Tips for creating a New Zealand-style CV
You may already have a CV, but its style, length and content may be quite different from CVs in New Zealand. These tips will help you write your CV in a style that New Zealand employers prefer.
1. Keep it short
Your CV may include information about every job or course you've ever done but, in New Zealand, CVs are usually only two to three pages long. Employers mainly want to know if you can do the job.
Your CV should include:
- your contact details
- work experience that is relevant to the job you want
- your skills that are relevant to the job.
You can use our CV templates or our CV-writing tool, CV Builder, to help you write your own CV.
People suggested that my CV was not what New Zealand employers would look at. In India we prepare a CV in a different way – we give all our experience right from day one. Here, nobody likes to read a story!
2. Give examples of your skills
When writing about your skills, don't just list them – make sure that you give examples of how you've used each skill.
Identify what you did, the setting in which the activity was carried out, and what happened as a result.
Customer service skills - managed a busy bookstore and twice achieved a 95% grading during the annual mystery shopper survey.
For more examples, see our page about describing transferable skills in your CV. Transferable skills are skills that you have that are useful in many types of jobs. For example, communication or being able to work well under pressure.
3. Make sure your CV is up to date
If you want an employer to contact you, you need to keep your CV up to date with your latest address and telephone number.
- Include the phone number that you are most easily contacted on, whether it's a landline or cellphone number.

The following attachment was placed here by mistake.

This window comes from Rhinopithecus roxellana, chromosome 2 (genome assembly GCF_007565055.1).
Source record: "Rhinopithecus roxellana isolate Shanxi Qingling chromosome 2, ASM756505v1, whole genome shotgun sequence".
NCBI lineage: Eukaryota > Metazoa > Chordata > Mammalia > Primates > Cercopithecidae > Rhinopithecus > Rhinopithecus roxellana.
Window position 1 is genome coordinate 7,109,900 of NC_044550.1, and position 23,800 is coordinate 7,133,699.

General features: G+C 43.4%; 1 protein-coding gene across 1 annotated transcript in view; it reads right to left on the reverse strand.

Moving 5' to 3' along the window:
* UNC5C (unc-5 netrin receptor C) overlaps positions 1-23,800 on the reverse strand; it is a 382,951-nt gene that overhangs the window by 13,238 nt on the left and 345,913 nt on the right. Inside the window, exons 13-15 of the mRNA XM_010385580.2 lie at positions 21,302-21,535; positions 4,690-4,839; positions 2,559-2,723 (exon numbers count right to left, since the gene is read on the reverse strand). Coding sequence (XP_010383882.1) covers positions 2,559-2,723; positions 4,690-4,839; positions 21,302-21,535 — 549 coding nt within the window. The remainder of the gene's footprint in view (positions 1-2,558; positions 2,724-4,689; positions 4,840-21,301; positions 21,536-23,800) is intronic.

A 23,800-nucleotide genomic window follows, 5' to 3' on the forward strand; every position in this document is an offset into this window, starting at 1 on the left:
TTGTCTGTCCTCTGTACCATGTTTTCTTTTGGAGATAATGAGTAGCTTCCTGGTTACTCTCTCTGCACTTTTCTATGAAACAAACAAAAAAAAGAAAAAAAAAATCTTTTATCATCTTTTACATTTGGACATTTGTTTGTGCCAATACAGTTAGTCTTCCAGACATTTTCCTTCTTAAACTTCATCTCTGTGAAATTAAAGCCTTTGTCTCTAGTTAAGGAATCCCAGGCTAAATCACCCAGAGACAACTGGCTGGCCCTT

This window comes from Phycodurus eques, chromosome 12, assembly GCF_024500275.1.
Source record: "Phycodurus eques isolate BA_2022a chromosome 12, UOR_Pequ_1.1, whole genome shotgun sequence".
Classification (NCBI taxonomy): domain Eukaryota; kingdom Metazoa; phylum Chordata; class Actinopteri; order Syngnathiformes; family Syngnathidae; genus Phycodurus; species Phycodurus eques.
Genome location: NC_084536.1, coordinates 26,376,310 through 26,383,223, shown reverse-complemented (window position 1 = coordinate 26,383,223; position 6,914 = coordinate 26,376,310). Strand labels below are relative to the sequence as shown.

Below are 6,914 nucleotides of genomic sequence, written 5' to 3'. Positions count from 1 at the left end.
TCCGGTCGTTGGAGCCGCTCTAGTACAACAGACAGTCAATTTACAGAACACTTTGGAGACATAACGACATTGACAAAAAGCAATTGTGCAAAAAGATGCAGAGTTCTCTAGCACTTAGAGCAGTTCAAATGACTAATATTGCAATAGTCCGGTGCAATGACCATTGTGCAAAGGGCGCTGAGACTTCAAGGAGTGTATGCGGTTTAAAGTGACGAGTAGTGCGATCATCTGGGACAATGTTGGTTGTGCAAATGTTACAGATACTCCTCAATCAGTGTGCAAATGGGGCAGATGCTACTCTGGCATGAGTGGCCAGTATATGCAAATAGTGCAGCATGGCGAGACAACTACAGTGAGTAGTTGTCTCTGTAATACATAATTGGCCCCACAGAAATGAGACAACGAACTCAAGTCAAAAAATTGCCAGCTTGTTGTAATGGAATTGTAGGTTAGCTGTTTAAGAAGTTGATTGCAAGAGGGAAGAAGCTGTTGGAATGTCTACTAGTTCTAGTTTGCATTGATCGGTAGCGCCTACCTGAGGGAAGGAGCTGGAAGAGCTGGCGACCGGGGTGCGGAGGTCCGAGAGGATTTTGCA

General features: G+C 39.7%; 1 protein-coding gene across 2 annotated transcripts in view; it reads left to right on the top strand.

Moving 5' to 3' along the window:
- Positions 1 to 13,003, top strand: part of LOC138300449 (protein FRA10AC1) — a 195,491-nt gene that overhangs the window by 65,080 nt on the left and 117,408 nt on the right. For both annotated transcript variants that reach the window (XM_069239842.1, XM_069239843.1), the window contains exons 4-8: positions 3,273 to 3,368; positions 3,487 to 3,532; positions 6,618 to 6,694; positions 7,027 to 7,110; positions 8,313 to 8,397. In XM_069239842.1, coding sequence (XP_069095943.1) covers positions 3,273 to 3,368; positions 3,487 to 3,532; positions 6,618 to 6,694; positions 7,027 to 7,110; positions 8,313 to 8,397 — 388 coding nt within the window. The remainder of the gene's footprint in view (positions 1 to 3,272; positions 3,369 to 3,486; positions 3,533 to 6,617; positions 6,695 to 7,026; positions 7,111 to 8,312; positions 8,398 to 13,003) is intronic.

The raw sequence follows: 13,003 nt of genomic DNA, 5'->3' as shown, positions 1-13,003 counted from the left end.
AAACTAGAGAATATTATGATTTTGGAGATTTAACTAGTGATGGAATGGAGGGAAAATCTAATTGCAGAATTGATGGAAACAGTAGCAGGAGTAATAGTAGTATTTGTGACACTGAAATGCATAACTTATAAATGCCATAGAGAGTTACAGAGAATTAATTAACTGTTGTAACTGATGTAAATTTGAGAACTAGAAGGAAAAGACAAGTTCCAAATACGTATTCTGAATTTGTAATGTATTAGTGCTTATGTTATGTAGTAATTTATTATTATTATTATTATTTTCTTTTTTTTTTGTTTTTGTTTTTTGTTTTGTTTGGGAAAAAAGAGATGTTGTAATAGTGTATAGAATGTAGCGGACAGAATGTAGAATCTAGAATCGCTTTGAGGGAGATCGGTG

- Check that you have a suitable answerphone message.
- Include an email address on your CV. If you don't have an email address, set one up.
4. Include referee contact details
Most New Zealand employers will ask for two referees who they can contact to ask about your work. Make sure that the contact details for your referees are current, and check this by contacting them yourself. Tell them about your plans and ask them to read your CV – you may get some good advice from them.
Some New Zealand employers prefer you to have New Zealand work experience. If you are having trouble finding work, consider taking an entry-level job or doing voluntary work. This can also be a source of referees.
5. Put yourself in the employer's place
Once you've written your CV it's important to ask yourself these three key questions:
- When an employer scans my CV, will they think "This CV looks interesting"?
Employers have to sort and reduce a pile of CVs to shortlists of two or three people. They will respond better to a clear, well laid-out CV than a long, disorganised one.
- When an employer reads my CV fully, will they think "This person has skills we need"?
Employers are looking for someone who matches the job description. Adjust and target your CV to highlight things that fit the job you are applying for.
- When an employer is shortlisting CVs will they think "This person is worth meeting"?
Employers are thinking about what you can offer them. Give people a sense of who you are and what you do best.
6. Get it checked
It is important to get someone else to check your CV to see that it makes sense, is well formatted and has no spelling or grammatical mistakes.
7. Write a cover letter
When you send your CV to an employer, make sure you include a cover letter. Your cover letter should:
- explain why you want the job
- explain what you can offer the employer
- highlight skills, qualifications and experience that you have that match the job.
Updated 1 Feb 2019